The reference device isn't bad either
Intel announced its first 64-bit chipsets for Android this week at Mobile World Congress. Following this we stopped by to take a closer look, including checking out the first Merrifield reference device. Since it's not a consumer product there was little point going too deep – so no hands on in the traditional sense – but we did learn a little more about the platform.
To recap; Intel announced two different 64-bit chipsets this week, Merrifield and Moorefield. The dual-core LTE Merrifield will be coming to market in the first half of 2014 while the quad-core LTE Moorefield will follow in the second half.
Without being too specific in the press conference, Intel talked of support for "advanced sensors." Having spoken since with an Intel engineer, these sensors include things such as a pedometer, GPS, an air gesture sensor, motion sensors and more built right into the chipset. And, since Intel controls the sensors, it also controls how much battery each one of them draws. Power efficiency and overall battery life remains a high priority, and is something Intel has done pretty well at in the past on Android.
As in years past, the new chips are demonstrated within a reference device constructed by Intel – and it doesn't look too bad either. The idea is that Intel's partners – which now include multi-year deals with the likes of ASUS and Lenovo – see what's possible with Merrifield and build upon it. As it happens, it even comes with an Intel designed fitness app to show off some of the built in sensors. The engineer we spoke to was particularly pleased that Intel had put some real effort into this years reference phone, with its white bezels and mirrored back. The camera stack sticks out a little too much, though.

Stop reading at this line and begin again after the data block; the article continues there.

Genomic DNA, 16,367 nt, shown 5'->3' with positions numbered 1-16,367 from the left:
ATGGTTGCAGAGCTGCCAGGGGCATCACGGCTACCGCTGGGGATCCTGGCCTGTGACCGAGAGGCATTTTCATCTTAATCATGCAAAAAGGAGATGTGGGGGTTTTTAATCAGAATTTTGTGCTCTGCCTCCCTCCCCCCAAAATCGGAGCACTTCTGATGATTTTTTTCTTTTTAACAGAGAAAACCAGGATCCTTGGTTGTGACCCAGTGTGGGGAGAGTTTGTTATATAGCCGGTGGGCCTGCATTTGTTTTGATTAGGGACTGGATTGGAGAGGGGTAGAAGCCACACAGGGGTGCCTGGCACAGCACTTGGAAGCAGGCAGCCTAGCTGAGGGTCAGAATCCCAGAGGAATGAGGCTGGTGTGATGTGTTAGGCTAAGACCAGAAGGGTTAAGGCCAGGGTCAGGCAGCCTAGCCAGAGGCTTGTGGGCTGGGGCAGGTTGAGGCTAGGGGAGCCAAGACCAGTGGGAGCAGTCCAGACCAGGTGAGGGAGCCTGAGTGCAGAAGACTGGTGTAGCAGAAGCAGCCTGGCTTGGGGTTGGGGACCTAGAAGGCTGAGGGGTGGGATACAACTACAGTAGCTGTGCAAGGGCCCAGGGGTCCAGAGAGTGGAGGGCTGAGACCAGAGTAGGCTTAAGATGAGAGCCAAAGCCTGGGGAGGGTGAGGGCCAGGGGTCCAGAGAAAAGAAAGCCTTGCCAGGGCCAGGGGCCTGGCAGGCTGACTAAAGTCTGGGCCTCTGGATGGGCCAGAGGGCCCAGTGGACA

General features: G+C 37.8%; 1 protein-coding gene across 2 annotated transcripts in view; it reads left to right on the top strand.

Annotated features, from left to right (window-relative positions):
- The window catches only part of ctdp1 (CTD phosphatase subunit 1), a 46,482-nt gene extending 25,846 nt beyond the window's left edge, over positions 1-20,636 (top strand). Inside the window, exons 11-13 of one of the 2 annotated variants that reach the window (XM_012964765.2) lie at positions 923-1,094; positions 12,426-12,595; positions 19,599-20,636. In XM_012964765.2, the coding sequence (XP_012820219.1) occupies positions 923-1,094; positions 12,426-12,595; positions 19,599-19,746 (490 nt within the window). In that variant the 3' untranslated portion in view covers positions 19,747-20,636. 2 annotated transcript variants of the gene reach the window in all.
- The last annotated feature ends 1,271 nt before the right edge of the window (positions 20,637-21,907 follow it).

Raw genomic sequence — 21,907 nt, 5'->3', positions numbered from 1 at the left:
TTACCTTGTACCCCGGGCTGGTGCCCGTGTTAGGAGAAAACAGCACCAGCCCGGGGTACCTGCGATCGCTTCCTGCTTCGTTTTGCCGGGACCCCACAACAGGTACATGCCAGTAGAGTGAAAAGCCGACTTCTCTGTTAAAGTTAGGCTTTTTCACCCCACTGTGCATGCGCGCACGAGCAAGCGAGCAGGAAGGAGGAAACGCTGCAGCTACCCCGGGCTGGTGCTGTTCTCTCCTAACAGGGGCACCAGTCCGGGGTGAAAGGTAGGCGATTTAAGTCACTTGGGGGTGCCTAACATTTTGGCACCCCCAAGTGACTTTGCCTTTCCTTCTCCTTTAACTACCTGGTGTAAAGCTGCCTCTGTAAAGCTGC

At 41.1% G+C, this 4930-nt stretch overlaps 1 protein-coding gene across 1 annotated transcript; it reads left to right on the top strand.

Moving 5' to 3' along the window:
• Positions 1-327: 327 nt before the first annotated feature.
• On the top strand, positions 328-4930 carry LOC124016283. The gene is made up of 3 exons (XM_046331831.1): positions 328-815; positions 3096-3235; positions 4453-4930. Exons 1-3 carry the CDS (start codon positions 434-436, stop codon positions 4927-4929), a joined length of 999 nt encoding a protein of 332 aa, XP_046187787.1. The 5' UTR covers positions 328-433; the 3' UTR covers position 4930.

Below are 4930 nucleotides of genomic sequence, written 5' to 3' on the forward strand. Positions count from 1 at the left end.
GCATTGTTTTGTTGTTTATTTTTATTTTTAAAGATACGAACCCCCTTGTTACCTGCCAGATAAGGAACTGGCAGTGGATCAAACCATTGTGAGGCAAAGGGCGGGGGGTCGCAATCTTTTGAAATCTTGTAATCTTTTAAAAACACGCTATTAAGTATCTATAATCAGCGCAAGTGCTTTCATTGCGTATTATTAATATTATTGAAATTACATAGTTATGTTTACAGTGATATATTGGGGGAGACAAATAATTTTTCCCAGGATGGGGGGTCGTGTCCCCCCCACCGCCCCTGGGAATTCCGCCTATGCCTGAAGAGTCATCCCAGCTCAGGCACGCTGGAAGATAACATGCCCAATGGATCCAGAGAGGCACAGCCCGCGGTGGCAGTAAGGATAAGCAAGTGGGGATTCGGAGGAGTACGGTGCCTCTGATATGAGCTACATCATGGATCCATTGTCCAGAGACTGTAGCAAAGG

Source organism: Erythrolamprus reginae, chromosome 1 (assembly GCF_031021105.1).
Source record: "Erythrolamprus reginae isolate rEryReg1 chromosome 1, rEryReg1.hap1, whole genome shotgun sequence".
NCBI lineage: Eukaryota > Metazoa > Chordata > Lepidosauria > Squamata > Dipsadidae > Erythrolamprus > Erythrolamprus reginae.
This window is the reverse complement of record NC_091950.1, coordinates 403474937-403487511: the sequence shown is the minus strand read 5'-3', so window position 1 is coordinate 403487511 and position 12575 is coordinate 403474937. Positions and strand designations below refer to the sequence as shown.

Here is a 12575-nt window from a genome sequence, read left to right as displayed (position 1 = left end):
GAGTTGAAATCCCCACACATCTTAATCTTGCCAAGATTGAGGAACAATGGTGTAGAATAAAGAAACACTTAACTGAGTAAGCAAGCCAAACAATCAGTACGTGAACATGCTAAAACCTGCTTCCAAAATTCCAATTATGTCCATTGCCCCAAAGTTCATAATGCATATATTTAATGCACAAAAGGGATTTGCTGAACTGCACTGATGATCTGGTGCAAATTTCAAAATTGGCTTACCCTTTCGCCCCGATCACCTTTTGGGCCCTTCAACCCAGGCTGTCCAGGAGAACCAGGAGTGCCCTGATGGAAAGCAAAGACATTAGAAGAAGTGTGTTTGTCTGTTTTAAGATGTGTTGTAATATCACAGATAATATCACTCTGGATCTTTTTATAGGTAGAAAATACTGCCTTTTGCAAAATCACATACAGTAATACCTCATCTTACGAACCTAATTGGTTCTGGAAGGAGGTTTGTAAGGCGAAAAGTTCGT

Of course, since it's a smartphone, we spent a little time playing around with it. Not in a proper, full hands-on sense, more in a checking out current performance sense. Importantly, the Merrifield reference device is running Android 4.4.2 KitKat. Cue the "we'd expect nothing less" remarks, but when Intel first launched Android chipsets the software was a generation behind and playing catch up from there on out. Thankfully, that doesn't seem to be the case anymore.
Performance seems good. You can only tell so much at a trade show, but there's not a trace of lag anywhere when you're navigating through the phone, swiping, jumping in and out of apps and when playing games. GT Racing 2 was pre-loaded on the display models and it played really well. Good looking graphics, smooth gameplay and responsive controls. The stock Android camera app was also nice and sharp, pretty quick to focus and to snap images. If this is a reference phone, then OEMs like Lenovo that has signed up to launch Merrifield devices already should be able to do something worth taking a good look at.
Any rumors Intel might be looking for a way out of Android compatible chips seems to have been just that. Rumors. With some pretty exciting developments on this years roadmap and partner deals spanning multiple years, maybe, just maybe we'll start to see Intel push on. It'll be tough, though. Qualcomm and Nvidia aren't slowing down either.
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